Food allergies are on the rise. What’s your advice to parents whose kids are diagnosed? First, I encourage parents to have their child do an “oral food challenge”—ingesting a small amount of the food and waiting to see if a reaction occurs—rather than relying solely on a blood test. Also, tell your doctor about any oddities within your child’s reaction. If a kid with an egg allergy eats tempura and nothing happens, then maybe the “AS A KID, I OFTEN GOT LEFT OUT AT SOCIAL EVENTS BECAUSE I COULDN’T EAT WHAT WAS OFFERED.”

allergy isn’t triggered when the egg is cooked at high heat. Life is hard enough with food allergies, so it’s worth figuring out if there are inconsistencies. You describe how the teen years can be particularly difficult for allergy sufferers. Teenagers desperately want to go along with what their friends are doing, and chafe at restrictions. But it’s important that teens take responsibility for their condition before they head off to college. Help your child adopt safe practices on his own. If your son is going to the beach for spring break, ask him: Which of your friends knows about your allergies and knows where you keep your EpiPen? He may not want to put the word out to the whole group, but if he picks a few friends to keep an eye on him, that could save his life in an emergency.


Summer Reading Guide | continued from page 7

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your manuscripts. Has she ever given you a particularly insightful or maddening note? Well, it wasn’t a note, but she tossed a 500-page manuscript at my feet one time. There was an opening scene she wasn’t very happy with. We had some strong words, and a couple of days later things were fine.

books have sold more than 250 million copies worldwide, but he still remembers the naysayers who turned down his first novel, A Time to Kill. “I have a file with about 30 rejection letters,” he says. “I saved all of that stuff.” Grisham, 56, takes Mary Margaret inside his writerly world.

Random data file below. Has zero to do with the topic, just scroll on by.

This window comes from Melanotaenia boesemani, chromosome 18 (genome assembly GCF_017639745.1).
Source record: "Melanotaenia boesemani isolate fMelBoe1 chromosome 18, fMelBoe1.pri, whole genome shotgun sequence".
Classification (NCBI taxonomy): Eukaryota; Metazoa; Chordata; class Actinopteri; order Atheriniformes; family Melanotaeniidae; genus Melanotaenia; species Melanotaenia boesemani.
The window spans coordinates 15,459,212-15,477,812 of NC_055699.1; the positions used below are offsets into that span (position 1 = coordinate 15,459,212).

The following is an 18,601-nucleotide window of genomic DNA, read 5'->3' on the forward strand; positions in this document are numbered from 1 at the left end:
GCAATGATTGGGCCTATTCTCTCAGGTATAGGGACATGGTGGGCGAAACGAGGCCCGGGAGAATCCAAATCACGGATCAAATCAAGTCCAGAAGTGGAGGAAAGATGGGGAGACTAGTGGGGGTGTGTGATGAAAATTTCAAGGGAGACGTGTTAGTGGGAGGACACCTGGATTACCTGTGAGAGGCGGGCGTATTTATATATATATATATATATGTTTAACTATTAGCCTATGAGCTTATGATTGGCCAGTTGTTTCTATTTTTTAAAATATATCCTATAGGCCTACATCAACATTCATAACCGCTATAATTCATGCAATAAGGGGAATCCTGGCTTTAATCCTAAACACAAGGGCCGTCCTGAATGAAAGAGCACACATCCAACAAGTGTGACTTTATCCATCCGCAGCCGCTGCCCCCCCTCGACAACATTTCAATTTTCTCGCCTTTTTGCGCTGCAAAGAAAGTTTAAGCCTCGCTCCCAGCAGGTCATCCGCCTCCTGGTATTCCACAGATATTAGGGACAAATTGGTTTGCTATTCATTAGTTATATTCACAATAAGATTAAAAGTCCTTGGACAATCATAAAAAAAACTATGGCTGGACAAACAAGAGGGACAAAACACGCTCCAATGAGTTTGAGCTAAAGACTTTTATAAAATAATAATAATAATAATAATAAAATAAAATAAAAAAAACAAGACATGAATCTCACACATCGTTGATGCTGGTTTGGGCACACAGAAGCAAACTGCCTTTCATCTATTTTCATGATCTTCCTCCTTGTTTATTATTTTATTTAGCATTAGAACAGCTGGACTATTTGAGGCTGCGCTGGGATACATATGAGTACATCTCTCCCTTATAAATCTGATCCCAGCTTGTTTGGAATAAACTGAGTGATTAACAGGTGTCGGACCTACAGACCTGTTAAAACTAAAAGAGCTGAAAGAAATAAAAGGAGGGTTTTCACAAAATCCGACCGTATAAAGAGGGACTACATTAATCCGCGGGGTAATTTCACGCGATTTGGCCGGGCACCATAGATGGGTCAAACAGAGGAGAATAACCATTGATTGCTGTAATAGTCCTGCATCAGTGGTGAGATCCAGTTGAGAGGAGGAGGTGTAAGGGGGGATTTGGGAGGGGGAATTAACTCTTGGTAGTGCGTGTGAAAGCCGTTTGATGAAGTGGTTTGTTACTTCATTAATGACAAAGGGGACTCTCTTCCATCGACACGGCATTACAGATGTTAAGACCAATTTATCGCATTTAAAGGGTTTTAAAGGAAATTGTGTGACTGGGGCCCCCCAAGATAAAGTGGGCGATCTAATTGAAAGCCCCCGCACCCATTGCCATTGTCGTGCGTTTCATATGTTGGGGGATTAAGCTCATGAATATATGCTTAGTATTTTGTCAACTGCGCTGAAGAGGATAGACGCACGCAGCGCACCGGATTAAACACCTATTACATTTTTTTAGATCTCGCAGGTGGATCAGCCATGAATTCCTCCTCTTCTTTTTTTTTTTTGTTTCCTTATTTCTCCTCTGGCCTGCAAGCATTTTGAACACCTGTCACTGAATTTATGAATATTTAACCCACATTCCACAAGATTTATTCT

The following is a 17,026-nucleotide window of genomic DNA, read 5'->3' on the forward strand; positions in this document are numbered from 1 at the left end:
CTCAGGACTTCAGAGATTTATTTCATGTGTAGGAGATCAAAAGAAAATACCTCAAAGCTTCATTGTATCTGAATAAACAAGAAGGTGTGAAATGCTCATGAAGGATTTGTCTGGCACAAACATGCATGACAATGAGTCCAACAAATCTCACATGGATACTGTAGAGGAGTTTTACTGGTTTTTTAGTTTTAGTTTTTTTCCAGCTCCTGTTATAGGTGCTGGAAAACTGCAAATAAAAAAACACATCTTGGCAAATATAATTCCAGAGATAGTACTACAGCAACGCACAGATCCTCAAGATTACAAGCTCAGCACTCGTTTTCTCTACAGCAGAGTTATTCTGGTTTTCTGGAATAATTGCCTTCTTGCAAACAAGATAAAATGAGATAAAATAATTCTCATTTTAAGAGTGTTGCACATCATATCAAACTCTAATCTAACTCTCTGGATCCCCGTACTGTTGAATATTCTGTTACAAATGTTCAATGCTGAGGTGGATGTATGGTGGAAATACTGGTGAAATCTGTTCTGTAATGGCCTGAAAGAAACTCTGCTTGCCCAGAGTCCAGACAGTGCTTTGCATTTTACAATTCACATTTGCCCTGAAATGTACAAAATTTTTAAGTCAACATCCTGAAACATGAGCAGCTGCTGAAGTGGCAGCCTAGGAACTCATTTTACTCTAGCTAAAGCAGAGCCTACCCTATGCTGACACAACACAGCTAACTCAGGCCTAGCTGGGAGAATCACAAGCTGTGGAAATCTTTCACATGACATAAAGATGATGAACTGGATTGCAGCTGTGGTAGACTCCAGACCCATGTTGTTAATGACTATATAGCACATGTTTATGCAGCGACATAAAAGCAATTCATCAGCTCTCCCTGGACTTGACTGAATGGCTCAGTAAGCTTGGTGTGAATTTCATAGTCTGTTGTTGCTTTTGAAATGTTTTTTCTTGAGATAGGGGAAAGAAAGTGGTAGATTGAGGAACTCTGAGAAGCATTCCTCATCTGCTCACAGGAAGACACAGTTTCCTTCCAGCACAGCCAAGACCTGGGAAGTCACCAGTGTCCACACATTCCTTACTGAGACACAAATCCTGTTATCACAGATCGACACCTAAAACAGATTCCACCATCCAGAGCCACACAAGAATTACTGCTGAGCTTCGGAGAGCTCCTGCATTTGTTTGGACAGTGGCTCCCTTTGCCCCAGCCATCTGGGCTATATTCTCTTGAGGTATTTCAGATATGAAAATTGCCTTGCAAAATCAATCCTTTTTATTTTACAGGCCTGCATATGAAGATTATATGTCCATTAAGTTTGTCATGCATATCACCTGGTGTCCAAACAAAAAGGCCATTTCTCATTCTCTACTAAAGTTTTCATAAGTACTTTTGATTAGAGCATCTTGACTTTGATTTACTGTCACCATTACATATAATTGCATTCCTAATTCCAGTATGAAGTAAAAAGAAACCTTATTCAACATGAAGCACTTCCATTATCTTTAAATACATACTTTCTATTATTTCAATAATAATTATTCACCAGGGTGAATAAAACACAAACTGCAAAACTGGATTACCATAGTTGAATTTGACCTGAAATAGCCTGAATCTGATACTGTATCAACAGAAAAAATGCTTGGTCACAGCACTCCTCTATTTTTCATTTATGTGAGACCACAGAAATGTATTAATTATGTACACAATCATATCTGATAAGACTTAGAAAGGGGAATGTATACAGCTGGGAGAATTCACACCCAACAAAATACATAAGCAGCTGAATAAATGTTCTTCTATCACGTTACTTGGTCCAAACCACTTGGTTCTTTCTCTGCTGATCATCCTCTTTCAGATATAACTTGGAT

Did you rethink that scene? Oh, yeah, a bunch of stuff came out. After getting it tossed at me, I thought I’d better make some changes. It was the book that turned out to be The Rainmaker.

Your family moved around a lot in the South when you were growing up. Was it difficult adjusting to new towns? Leaving was sad, but there was always a new adventure down the road. We could instantly judge the quality of life in any town by how many books you could check out of the library at a time. One library had a limit of two, and we thought that was disgraceful. Your Theodore Boone mysteries are geared toward kids. What’s it like writing for that audience? My daughter is a schoolteacher, and I spoke to her students recently. Talk about being a nervous wreck! At 11 years old, they’ll ask you anything, and I left too many strings in the air with the first book. The kids are still mad about it—they wanted it wrapped up in a nice, neat package. I’m learning a lot. [The second in the series, Theodore Boone: The Abduction, is in stores now.] 12 • July 10, 2011

What do you do on Sundays? We go to church at 11, and then we’re starving, so we have a nice lunch somewhere. We’ll read the newspapers or play boccie. Then usually it’s a late dinner at home. My wife is a wonderful cook, and I’m in charge of the wine.

John Grisham This best-selling author’s tricks of the trade? A great chair and frank comments from his wife. Where do you do your writing? We have a 250-year-old plantation house [near Charlottesville, Va.], and they used to do the cooking in a separate building. It’s called a summer kitchen. Fifteen years ago my wife renovated it into my office.

from the Sharper Image. I have back trouble occasionally, and it rubs my back while I’m writing. I’ve also got my favorite book: It has 10,000 baby names. Every novel’s got 200 or 300 names, so I’m always looking.

What’s it like inside? I have this obscene chair with a built-in massager that I bought

You’ve been married to your wife, Renée, for 30 years, and you ask her to comment on